Back to the days of knights and nobles

Through the garden and past the psychic's tent was the 1590s village of Genovese. After strolling by European merchants displaying their wares, you arrive at the scene of a man juggling torches and then putting one out in his mouth.

Once a year folks can project themselves into a different era at the Genoa Renaissance Faire, organized by 42-year residents Martha and Bob Williams and their daughter Kristen Griswold. The fair benefits, in part, the Carson Valley Pops Orchestra.

Williams had this to say about the tradition that began nine years ago: "It just sounded like something really fun to do. Renaissance people are like family. They do acts for our family at night."

Williams said during the two days the Renaissance fair runs she lets the fair workers sleep there on the 8 acres in order to keep their costs down.

"We keep their space rents very low so they can afford to do it and have a good time," she said.

On both Saturday and Sunday she hired Foothill Road residents, the Borges family, to give carriage rides. She also employed four Renaissance guilds: Saint Clair, singers and dancers out of Carson City; the BAC In Time Kids from the Carson City Brewery Arts Center, who performed skits for the nobles; the House of the Blue Dragon of Sparks, who tortured the crowd with water; and the Twilight Knights from San Jose, Calif., presenting sword fighting and more.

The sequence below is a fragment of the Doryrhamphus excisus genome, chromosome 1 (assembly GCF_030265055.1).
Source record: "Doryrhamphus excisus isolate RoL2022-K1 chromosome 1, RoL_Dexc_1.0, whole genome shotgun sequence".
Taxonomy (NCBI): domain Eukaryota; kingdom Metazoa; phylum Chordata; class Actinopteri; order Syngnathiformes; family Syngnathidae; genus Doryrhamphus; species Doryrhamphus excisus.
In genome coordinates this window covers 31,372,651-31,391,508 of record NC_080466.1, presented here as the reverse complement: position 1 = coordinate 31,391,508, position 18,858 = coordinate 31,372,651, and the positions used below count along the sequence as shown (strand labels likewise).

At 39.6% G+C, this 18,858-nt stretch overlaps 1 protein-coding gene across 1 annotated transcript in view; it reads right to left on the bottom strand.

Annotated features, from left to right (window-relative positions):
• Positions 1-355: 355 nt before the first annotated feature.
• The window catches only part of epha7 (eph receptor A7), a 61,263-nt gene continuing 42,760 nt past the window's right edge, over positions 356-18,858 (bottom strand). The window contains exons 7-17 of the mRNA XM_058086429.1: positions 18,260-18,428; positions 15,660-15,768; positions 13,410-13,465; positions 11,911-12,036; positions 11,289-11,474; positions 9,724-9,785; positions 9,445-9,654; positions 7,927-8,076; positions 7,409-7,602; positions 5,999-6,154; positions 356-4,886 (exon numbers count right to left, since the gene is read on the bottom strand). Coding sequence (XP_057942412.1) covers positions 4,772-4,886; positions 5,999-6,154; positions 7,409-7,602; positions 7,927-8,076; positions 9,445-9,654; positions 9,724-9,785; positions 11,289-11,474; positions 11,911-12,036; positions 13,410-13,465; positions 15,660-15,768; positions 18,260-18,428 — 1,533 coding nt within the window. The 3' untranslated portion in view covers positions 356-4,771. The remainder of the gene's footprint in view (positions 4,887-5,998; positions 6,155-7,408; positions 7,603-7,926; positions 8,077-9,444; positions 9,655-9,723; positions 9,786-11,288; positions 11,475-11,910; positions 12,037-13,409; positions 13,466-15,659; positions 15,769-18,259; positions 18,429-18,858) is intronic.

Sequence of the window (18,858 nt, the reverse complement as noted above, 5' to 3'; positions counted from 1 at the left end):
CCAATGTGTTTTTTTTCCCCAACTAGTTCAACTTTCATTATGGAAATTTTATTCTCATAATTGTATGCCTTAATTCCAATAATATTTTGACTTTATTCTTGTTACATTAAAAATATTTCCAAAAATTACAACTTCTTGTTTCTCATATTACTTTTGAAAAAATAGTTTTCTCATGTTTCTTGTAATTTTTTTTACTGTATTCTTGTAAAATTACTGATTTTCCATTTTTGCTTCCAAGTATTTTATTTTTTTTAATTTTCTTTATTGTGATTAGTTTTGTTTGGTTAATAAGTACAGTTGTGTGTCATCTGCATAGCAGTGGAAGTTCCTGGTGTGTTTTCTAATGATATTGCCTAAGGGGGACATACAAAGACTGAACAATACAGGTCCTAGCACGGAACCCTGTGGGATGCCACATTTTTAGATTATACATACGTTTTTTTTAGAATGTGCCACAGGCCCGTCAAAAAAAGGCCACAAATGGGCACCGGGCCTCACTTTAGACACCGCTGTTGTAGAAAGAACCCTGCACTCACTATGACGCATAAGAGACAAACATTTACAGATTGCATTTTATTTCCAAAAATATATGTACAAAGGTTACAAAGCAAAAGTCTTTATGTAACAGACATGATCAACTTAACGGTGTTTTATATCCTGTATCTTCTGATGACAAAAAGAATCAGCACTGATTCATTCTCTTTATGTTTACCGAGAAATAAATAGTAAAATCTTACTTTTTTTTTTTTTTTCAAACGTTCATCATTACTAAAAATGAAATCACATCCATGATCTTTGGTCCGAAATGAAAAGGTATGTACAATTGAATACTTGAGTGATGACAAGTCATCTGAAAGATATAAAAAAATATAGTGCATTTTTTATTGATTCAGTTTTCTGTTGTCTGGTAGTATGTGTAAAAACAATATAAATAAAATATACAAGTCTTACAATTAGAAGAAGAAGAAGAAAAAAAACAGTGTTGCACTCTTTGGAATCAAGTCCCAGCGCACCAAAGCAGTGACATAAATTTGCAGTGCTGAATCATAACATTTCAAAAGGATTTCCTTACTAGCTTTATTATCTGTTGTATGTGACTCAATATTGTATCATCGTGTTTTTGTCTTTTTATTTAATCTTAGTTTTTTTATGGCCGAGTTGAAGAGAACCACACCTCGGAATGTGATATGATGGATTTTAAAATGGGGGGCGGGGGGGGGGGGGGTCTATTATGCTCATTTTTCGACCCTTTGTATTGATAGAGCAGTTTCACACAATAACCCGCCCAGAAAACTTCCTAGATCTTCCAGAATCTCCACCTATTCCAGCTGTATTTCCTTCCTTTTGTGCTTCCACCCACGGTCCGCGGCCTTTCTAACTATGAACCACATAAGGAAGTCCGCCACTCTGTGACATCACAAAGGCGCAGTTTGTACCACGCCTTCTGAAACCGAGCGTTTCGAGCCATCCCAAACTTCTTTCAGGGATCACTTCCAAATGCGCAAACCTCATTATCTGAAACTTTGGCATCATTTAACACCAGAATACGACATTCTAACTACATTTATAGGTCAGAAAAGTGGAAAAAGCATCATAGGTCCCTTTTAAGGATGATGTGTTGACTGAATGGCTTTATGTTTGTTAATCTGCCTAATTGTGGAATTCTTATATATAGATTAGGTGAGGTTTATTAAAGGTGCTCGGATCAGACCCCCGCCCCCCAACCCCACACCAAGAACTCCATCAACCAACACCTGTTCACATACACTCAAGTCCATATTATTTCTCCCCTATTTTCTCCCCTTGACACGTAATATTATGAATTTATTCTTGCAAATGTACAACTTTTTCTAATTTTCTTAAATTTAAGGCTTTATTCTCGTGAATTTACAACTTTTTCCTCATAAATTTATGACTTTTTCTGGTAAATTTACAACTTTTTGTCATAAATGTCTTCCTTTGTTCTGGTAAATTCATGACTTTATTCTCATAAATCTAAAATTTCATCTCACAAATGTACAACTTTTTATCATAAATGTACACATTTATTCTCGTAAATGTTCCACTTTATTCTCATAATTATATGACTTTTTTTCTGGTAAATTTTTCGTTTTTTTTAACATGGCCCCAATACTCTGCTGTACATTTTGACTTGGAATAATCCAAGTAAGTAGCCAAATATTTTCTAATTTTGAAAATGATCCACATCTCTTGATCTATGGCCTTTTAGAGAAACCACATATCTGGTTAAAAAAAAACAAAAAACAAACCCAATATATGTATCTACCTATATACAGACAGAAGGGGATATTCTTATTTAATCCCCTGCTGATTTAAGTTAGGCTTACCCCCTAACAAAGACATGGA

Lea Strickler, Williams' other daughter who helps with security, said they usually have 2,500-3,000 people attend the fair, although this year attendance was lower due to events like Hot August Nights in Reno going on at the same time. Strickler brought her two daughters, Sydney, 6, and Haylea, 3, who seemed to be enjoying themselves in their fairy costumes. Sydney wore a fox tail, which Strickler said in Elizabethan days showed that a woman was available.

"We keep it as much in period as we can. I think she does a pretty good job," Strickler said of her mother.

Strickler's wedding ceremony took place at the first Genoa Renaissance Faire in 1997.

"The Queen's Stage is where I got married," said Strickler. "My dad built that for me."

Merchants from countries like "England," "Italy," "Ireland" and the "Far East" were wearing period costumes and selling their wares from about 20 booths containing items such as drums and musical instruments, baskets, tapestries, clothing and accessories.

The event also included performances by Shaska the belly dancer, the Gairin Celtic Band and Miriam Blanchettes Irish Dancers, as well as Trey Cromell, aka Trey Professional Showoff, with his fire juggling.

Cromwell thanked the crowd for supporting his fiery habit.

"Without you, I wouldn't be able to do what I do full time," he told the 20 or so people who remained at the fair during its final hour on Saturday.

Ginger Ehlert, who has lived in Carson Valley since September, was attending the fair, 2242 Main St., at the south end of Genoa on the property of Antiques Plus, for the first time.

"I think it's great. We had a really nice time," she said. "I enjoyed Trey the juggling act, the belly dancer. I thought some of the crafts are very beautiful and interesting, and it couldn't be in a more beautiful setting."

n Jo Rafferty can be reached at or 782-5121, ext. 210.


Use the comment form below to begin a discussion about this content.

Sign in to comment